By Charles Matthews

Thursday, February 10, 2011

1. American Notes, by Charles Dickens, pp, ix-xviii, 1-13

American Notes (Modern Library)Introduction, by Christopher Hitchens; Chapter 1: Going Away
If you feel any great eagerness about starting Dickens's account of his 1842 trip to America, don't read Christopher Hitchens's introduction first. He is mercilessly critical of the book.

Hitchens begins by noting the enthusiasm for American democracy that prevailed "among urban and rural radicals in England ... until well after the Civil War." But Dickens was among those who put a chill on that enthusiasm: "If Dickens set out [for the United States] with any prejudice, he did not announce it. But ... the great man had a bad time and wrote a vengeful book.... Is it possible that Charles Dickens was the first visitor to be simply bored by the United States?" Throughout the book "he shows symptoms of a less than full engagement with his subject." The truth seems to be that Dickens was distrustful of democracy: "a persistent theme of the book [is] the author's watchfulness against the mob and the herd."

But even the great gifts of Dickens as author aren't brought to bear in American Notes, Hitchens says. "It is a striking fact, but a fact nonetheless, that Dickens introduces us to no lasting individuals on this voyage. He draws no sketches, summons no personalities." He demonstrates what seems astonishing to a lover of his novels, a "want of sympathy or imagination throughout." And although his chapter on slavery is a powerful indictment of the institution that, Hitchens says, "is not surpassed by Uncle Tom's Cabin," it is not the product of firsthand observation: Dickens decided not to go south from Washington because it was too hot. He drew his observations about the brutality of slavery from a pamphlet published by the American Anti-Slavery Society.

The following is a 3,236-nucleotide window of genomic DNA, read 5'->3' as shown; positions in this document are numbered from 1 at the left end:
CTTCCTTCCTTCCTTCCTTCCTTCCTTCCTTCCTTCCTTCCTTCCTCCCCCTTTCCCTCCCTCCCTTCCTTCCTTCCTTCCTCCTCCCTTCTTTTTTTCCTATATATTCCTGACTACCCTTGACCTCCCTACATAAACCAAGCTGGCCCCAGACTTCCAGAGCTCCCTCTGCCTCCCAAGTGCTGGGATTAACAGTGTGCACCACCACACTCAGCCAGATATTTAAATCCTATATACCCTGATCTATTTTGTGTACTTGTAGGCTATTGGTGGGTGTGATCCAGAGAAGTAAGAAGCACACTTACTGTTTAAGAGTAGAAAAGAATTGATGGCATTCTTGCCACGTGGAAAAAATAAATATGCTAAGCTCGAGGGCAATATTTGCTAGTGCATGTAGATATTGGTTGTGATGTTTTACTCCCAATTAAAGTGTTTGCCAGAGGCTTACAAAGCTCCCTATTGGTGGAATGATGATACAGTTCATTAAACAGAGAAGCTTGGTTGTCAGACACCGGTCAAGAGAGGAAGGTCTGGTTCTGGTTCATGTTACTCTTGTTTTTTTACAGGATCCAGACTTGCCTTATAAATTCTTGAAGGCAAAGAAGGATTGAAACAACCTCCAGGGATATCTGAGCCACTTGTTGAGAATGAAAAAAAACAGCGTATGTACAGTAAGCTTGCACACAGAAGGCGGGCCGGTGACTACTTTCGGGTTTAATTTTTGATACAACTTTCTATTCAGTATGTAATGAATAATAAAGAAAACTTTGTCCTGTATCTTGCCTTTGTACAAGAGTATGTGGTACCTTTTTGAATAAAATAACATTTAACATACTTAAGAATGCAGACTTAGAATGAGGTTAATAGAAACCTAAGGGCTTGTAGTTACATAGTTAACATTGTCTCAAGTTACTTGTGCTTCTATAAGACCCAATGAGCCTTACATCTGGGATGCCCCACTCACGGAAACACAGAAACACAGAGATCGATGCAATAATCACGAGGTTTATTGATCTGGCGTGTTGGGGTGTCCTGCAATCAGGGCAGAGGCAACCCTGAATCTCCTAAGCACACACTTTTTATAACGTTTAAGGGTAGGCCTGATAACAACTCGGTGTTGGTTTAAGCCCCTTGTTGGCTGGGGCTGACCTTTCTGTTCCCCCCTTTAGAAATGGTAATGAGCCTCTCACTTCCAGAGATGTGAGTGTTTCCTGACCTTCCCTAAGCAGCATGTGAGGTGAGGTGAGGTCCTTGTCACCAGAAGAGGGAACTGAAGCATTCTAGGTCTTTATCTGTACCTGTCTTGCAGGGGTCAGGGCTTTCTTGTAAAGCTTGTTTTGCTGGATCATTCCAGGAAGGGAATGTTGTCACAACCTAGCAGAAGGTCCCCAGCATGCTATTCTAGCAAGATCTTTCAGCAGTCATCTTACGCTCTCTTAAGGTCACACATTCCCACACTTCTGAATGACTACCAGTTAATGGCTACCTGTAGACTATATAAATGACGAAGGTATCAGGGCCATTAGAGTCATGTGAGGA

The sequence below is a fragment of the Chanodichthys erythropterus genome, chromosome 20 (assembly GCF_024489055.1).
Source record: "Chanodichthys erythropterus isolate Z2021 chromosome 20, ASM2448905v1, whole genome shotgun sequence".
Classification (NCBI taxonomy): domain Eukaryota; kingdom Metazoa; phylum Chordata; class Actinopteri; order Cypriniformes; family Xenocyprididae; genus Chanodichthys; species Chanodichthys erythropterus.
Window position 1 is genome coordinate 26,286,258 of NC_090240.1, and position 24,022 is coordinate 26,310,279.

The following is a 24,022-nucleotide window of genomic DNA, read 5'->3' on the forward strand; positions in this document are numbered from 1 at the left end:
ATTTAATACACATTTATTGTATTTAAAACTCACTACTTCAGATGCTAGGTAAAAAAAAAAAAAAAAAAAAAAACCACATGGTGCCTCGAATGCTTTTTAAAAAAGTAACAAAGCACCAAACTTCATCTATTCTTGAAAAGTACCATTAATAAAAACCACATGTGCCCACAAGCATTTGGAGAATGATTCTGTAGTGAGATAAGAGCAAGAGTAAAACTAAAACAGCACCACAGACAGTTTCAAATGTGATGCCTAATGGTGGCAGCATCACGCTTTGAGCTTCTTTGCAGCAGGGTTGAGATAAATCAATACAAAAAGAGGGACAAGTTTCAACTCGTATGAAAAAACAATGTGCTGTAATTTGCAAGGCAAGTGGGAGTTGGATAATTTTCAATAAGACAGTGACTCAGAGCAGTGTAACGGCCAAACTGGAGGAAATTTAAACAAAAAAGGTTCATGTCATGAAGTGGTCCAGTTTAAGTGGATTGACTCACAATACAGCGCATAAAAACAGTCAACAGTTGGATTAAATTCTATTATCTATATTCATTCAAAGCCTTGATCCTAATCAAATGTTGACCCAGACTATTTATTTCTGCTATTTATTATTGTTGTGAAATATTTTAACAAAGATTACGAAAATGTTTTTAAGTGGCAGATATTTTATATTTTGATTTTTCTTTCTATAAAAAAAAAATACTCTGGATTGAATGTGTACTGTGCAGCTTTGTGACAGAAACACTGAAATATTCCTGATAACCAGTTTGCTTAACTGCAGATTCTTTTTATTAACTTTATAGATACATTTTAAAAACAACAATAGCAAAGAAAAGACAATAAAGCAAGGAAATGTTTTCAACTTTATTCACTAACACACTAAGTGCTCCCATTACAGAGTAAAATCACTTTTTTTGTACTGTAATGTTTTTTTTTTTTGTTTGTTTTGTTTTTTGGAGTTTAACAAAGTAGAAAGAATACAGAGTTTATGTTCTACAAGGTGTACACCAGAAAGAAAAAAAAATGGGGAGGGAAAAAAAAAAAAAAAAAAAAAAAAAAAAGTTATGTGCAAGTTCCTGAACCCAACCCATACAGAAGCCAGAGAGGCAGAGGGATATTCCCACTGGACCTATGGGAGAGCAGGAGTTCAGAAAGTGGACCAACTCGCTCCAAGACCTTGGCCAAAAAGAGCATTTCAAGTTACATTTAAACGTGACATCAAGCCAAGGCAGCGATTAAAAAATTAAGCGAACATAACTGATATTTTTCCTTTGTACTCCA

George Orwell once summarized the appeal of Dickens as a moral craftsman in the telling phrase "generously angry." Here is the grand exception to that style; a masterpiece of early Victorian prudery, reserve, and resentment. It takes its place as a document of its time and as a classic instance of travel narrowing the mind.
Well, let us see for ourselves.

It is January 3, 1842, and the Dickenses have boarded the Britannia to inspect their stateroom and discovered that it's barely large enough for four people to stand up in, and that the beds consist of "a very flat quilt, covering a very thin mattress, spread like a surgical plaster on a most inaccessible shelf." Their "portmanteaus ... could ... no more be got in at the door, not to say stowed away, than a giraffe could be persuaded or forced into a flower-pot." And so the journey begins.

They grow accustomed to it, however, by jollying one another up, though another passenger "has been frowned down by the rest, and morally trampled upon and crushed," for mentioning the sinking of another ship. And then when boarding time arrives,
the packet is beset and over-run by its late freight, who instantly pervade the whole ship, and are to be met with by the dozen in every nook and corner: swarming down below with their own baggage, and stumbling over other people's; disposing themselves comfortably in wrong cabins, and creating a most horrible confusion by having to turn out again; madly bent upon opening locked doors, and on forcing a passage into all kinds of out-of-the-way places where there is no thoroughfare; sending wild stewards, with elfin hair, to and fro upon the breezy decks on unintelligible errands, impossible of execution; and in short, creating the most extraordinary and bewildering tumult.
This is good stuff, but not the most promising start to a voyage.

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